Sure. I guess my experience is mostly from financial markets. So I’ve worked in banks also done projects with quant funds, on the one hand, obviously quite mature in the space in terms of utilization data. And then also for commodity trading houses where, where typically the use of data is not quite at the same level as a as a large quant fund. I think the key point is trying to do what you can. So it’s not a case of jumping towards the most complicated machine learning model. From from the start, just started, going on to Kevin’s point about price data being in kind of unstructured forms, like spreadsheets, etc. So that’s a good place to start all the data in terms of price data, try and capture that as best you can and put it into a structured form like a database. And once you have the data in a structured form, then you can start playing around with it and utilizing it and just take small steps to begin with. Sometimes people want the most complicated model, but usually the simplest thing is actually a good start and potentially could be quite useful. And that’s the same I’d say for alternative data, don’t necessarily spend months and months on a project and try and maybe start with a structured alternative data set to begin to kick your process off, I’d say.

Ian Murrin, CEO, Digiterre

22:12

So iteratively, effectively mine mine the seam iteratively and see what value you can get surface.

Saeed Amen, Founder, Cuemacro

22:18

So yeah, definitely. I would agree with that. Because ultimately, and that’s the way you get buy in as well.

Ian Murrin, CEO, Digiterre

22:25

Yeah, that will make sense as you write that there are organizations, which are groups of people with different stakeholders all having different views and opinions and needs to try and satisfy with the data you’re using. So a question for you, then I’m going to change the order a bit. This one I’ll see directly is one of the steps then from taking us from raw data, which if I summarize the views of all of you, the CDO was more to do with the raw data. And the CIO is more to do with the interpretation and value add to that data. So what are the steps to going from raw data to decision making, ie information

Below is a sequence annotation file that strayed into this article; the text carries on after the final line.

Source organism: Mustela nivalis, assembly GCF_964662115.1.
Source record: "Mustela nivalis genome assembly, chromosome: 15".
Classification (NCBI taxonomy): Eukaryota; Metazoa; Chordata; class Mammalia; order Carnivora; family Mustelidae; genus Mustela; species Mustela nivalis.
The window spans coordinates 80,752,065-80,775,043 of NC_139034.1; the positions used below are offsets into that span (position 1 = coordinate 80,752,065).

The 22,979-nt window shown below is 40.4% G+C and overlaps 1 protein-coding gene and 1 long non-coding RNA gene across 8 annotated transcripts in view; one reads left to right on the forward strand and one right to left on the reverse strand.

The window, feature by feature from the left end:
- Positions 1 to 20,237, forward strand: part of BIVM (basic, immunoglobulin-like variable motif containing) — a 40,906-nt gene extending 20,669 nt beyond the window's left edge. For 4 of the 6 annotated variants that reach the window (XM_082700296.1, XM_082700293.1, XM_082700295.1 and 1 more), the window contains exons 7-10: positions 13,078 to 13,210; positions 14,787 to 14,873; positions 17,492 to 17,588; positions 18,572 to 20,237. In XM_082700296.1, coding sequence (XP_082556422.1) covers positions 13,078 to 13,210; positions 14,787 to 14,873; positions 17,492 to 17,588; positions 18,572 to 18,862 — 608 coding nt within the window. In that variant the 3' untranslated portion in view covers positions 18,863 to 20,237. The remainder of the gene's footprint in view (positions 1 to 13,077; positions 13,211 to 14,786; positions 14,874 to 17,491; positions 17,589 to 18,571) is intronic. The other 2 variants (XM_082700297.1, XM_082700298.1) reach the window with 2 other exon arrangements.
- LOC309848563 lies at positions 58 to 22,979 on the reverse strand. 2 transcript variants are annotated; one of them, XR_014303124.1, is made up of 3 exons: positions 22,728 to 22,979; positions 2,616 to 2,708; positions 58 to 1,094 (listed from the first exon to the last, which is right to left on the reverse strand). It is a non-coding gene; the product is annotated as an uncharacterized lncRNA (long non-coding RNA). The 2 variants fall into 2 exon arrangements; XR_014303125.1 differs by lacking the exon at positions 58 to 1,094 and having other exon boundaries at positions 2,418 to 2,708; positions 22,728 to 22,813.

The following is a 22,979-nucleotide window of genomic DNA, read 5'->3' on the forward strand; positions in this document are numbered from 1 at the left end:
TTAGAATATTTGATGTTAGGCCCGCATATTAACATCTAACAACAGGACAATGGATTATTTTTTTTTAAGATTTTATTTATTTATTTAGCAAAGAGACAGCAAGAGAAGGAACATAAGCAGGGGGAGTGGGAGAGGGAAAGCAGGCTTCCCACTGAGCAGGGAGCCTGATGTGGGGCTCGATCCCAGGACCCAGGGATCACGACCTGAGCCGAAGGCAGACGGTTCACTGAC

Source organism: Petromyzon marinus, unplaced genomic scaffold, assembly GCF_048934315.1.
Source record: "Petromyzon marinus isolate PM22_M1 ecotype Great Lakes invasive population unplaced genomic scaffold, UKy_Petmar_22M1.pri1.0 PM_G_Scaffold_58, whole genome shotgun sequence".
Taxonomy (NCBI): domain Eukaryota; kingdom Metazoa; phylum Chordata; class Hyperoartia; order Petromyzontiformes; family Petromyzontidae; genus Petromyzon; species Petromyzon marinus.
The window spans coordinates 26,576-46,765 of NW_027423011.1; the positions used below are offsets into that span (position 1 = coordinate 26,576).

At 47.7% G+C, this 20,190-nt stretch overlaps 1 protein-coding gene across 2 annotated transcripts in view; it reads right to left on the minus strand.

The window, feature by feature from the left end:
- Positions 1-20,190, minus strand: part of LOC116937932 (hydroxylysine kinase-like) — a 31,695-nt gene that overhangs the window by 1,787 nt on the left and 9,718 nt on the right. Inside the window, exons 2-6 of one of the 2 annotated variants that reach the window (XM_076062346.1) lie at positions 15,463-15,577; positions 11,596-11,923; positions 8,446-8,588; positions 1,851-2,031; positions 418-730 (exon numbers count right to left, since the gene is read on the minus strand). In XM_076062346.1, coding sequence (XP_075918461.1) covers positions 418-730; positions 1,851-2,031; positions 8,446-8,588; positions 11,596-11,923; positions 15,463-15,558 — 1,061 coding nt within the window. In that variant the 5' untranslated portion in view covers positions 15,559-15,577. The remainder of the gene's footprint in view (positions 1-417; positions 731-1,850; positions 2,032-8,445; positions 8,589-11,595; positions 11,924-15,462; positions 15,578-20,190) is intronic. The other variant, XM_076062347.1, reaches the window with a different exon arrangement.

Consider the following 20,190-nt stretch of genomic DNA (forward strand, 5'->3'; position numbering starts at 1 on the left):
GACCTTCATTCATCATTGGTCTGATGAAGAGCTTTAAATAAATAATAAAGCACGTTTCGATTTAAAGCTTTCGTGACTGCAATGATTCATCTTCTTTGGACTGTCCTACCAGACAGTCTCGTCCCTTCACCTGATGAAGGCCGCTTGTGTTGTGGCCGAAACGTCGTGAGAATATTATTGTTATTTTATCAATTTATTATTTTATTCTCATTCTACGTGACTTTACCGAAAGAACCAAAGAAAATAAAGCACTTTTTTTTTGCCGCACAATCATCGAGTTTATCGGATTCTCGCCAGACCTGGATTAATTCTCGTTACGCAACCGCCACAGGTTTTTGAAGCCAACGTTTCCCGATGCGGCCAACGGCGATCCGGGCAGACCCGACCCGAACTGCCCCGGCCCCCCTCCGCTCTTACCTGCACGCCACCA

Saeed Amen, Founder, Cuemacro

23:01

That I would add, flip it to the other way around? Actually, so I would say what are your use cases. So if my use cases, I want to forecast a certain commodity price, I want to I want to try and get more insight in specific market, go from there, and then slowly narrow down into the sorts of datasets are going to be useful. Hopefully those datasets are things that you collect yourself, or if they’re not there, they’re something that you can obtain externally. So once you go from your use cases, then you can narrow down and identify what sorts of data and then once you have the datasets, then you structure the datasets, create models around them and go back towards your and your use case, essentially.